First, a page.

DNA stains used for visible imaging of DNA gels

DNA is most frequently visualized using fluorescent dyes but several colorimetric dyes can be used to detect DNA bands.

Methylene blue can be used to stain DNA gels after electrophoresis. The staining protocol takes from an hour to overnight, and the amount of destaining required depends on the method used. Methylene blue staining is reversible, and less sensitive than ethidium bromide staining.

In addition to the stains mentioned, several proprietary colorimetric stains are also commercially available.

Scientist using pliers to place gel inside Azure chemiSOLO
The new Azure chemiSOLO detects low-expressing proteins with femtogram sensitivity and captures marker images at the push of a button. In addition to Western blots, the chemiSOLO captures pictures of colorimetric blots or visible stained protein gels, like Coomassie blue or silver stain.

Quantitation of gels stained with colorimetric stains

A key application of visible gel imaging is densitometry. Densitometry is used to quantitate the amount of sample in a band or spot on a stained gel. This type of analysis requires a digital image and involves comparing the pixel depth of the unknown band to the pixel depth of standard bands containing known concentrations.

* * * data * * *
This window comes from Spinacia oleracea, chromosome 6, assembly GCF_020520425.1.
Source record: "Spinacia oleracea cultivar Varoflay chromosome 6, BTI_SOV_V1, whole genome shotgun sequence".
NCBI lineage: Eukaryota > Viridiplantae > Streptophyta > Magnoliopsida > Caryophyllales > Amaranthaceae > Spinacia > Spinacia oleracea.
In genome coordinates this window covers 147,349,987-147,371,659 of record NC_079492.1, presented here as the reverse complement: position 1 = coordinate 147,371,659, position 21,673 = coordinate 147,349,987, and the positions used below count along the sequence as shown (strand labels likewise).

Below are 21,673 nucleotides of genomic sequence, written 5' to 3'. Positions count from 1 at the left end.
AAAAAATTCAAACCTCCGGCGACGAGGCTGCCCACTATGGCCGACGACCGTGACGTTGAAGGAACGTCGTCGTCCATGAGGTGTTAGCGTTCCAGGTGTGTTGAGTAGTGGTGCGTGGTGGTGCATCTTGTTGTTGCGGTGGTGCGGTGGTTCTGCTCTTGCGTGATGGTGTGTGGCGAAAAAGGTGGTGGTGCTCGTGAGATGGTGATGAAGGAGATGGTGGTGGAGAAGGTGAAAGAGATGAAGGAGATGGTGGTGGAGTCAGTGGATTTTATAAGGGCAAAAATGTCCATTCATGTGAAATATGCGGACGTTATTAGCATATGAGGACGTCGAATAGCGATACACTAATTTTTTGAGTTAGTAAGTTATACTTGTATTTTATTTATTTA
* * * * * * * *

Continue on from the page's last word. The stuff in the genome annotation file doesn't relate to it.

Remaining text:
For true quantitative results, the stained gel must be imaged using the new chemiSOLO, Azure Sapphire, or other digital imaging system. The imaging can be direct, where light is sent straight through the gel towards a detector, or reflected, using a densitometry plate. The optical density of the resulting gel image depends on how much light is blocked by the stained sample.

What can I use to image gels?

Gel docs and imaging systems, like the Azure Imaging Systems, come in a variety of configurations. Gel docs visualize nucleic acid and protein samples in gels by using visible wave lengths.

If you’re imaging chemiluminescent Western blots and tight on budget and space, your go-to personal Western blot imager would be the new Azure chemiSOLO. The chemiSOLO is able to detect low-expressing proteins with femtogram sensitivity and captures marker images at the push of a button.

Which gel doc is right for you? Click here to find out!

Frequently Asked Questions

In chemiluminescent detection, the primary antibody binds to the target protein on the membrane, and the location of the primary antibody is detected using a secondary antibody conjugated to an enzyme such as horseradish peroxidase (HRP) or alkaline phosphatase (AP). 

Once a substrate for the enzyme is added, the enzyme acts on the substrate, causing light to be emitted. This light is then detected using a gel imager through its CCD camera. Read more

In a Coomassie stained gel, the protein bands appear blue in a clear background may be examined by eye on the bench or on a light box. The gel may be imaged photographed with white light. Check out the difference between Coomassie-stained gels imaged with white light and NIR fluorescence